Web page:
But Terry Hazen, a microbial ecologist at Lawrence Berkeley National Laboratory in California, says that he has studied the same plume as the Woods Hole group. His results, which have yet to be published, show that microbes are rapidly eating up the plumes – so much so, he says, that the oil should already have vanished. Hazen is adamant: "The plume is no longer there. It's gone."
Why are the results so different?
For starters, different groups are measuring different things, all of them toxic. Oil is an assortment of hydrocarbons, and microbes consume each component differently. The Woods Hole group is looking at the degradation of monochromatic hydrocarbons known as BTEX, which stands for benzene, toluene, ethylbenzene and xylenes. Hazen, on the other hand, is studying long-chain hydrocarbons such as alkanes.
But the discrepancy still puzzles Steven Lohrenz, an oceanographer at the University of Southern Mississippi, Stennis Space centre campus. He is surprised by the Woods Hole group's findings. "I wouldn't expect [the BTEX]to persist for a very long time in seawater," he says.
The difference in the rates at which the researchers believe microbes are breaking down the oil is another point of difference. Of the three, Hazen is the only one to have measured what microbes in the Gulf are actually doing. What's more, other microbial biologists, including Gary King of Louisiana State University in Baton Rouge and Jay Grimes of the University of Southern Mississippi in Ocean Springs agree with his numbers.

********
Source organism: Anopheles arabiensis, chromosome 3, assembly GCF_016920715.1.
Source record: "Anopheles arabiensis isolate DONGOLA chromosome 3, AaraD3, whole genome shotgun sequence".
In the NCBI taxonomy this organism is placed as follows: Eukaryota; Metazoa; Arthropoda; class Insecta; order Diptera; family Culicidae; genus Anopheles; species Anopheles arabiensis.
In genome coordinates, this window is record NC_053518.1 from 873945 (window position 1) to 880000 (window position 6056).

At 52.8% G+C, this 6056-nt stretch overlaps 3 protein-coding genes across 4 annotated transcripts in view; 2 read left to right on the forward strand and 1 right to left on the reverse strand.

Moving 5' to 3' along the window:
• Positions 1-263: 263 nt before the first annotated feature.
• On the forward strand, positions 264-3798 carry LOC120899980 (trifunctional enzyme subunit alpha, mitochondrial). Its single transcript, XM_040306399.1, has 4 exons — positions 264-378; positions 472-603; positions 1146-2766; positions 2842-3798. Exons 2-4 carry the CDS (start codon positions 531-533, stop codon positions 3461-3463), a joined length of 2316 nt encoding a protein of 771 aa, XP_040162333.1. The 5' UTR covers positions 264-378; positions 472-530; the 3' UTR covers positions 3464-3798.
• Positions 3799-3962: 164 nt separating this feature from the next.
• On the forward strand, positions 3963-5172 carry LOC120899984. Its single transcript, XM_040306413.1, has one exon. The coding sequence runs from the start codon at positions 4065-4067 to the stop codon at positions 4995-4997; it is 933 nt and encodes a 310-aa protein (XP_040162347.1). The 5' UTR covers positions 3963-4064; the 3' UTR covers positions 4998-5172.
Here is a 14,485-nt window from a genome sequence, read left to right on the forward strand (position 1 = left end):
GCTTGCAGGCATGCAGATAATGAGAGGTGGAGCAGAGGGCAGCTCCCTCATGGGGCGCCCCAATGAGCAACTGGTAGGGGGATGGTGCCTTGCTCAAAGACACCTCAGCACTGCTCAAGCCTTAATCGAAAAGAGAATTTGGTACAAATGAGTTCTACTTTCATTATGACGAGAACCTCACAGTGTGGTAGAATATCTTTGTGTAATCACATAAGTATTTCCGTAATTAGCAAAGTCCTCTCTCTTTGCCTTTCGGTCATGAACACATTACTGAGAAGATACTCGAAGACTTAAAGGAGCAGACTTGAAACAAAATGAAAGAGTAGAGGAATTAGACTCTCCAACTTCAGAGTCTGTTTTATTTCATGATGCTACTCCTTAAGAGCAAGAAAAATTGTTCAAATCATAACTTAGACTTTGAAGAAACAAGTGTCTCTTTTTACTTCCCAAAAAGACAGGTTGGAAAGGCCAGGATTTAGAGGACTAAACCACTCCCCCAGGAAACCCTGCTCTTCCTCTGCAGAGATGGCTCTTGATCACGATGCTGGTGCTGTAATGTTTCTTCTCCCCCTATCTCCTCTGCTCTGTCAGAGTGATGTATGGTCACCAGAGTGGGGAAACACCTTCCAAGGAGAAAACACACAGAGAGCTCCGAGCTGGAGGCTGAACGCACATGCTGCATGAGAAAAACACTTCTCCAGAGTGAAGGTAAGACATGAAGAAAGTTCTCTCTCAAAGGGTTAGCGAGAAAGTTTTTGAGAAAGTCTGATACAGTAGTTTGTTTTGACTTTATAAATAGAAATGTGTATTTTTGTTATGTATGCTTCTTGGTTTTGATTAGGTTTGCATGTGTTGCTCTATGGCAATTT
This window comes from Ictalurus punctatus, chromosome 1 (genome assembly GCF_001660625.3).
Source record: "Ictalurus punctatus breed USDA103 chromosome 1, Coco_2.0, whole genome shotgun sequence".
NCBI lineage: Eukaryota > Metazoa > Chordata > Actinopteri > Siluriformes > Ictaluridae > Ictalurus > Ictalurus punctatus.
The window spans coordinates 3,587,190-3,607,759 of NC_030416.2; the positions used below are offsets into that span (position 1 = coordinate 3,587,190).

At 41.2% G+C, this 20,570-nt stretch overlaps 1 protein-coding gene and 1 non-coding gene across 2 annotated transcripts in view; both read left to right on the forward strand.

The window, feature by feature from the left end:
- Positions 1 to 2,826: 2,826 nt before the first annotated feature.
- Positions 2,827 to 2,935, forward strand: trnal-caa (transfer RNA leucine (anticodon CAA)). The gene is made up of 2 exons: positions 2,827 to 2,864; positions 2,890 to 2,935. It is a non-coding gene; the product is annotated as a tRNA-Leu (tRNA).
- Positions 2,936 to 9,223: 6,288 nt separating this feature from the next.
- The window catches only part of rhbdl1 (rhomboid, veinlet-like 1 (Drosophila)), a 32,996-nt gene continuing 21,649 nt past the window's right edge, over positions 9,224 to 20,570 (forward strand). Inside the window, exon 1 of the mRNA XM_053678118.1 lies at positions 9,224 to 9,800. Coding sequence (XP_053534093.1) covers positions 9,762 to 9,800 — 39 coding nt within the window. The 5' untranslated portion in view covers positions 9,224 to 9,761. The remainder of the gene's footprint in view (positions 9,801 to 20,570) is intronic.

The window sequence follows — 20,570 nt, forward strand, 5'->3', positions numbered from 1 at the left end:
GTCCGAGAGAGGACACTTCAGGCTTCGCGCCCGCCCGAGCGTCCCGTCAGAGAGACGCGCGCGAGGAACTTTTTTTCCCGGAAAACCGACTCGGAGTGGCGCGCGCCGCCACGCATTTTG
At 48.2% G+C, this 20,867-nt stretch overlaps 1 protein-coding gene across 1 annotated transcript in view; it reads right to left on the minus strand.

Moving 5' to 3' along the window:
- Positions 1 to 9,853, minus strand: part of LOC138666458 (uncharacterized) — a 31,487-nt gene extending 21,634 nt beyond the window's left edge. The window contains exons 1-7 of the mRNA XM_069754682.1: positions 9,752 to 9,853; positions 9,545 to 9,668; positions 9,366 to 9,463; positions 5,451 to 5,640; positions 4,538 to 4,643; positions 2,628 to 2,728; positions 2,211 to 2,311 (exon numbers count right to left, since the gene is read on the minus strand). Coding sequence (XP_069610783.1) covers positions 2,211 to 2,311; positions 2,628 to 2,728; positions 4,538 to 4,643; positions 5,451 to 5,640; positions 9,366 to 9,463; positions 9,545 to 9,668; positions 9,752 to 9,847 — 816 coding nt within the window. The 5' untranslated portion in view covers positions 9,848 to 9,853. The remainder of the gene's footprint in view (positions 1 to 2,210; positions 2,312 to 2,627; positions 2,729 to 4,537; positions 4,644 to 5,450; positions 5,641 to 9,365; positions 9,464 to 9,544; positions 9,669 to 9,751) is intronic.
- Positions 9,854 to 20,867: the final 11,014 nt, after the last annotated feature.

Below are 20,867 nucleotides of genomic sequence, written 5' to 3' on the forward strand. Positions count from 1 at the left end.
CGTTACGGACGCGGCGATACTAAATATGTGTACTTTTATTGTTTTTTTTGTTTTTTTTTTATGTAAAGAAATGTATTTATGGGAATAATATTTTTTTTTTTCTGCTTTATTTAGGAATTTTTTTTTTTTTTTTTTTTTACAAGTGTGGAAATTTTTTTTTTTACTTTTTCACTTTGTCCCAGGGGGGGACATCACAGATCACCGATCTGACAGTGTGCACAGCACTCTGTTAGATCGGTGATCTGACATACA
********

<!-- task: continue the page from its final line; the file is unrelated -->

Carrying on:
Didn't a federal report also find most of the oil has gone?
Yes. The federal government's National Incident Command (NIC) looked at all of the oil that had been released since 20 April. It factored out the oil that had been captured directly at the wellhead, oil that had been burned or skimmed, oil that had evaporated, oil that had been dispersed (both naturally and by chemical dispersants) and oil that microbes had broken down. Combined, that added up to 74 per cent of all the oil that escaped the well. In other words, they say, only 26 per cent of what NIC calls "residual" oil remains in a form that we should be worried about.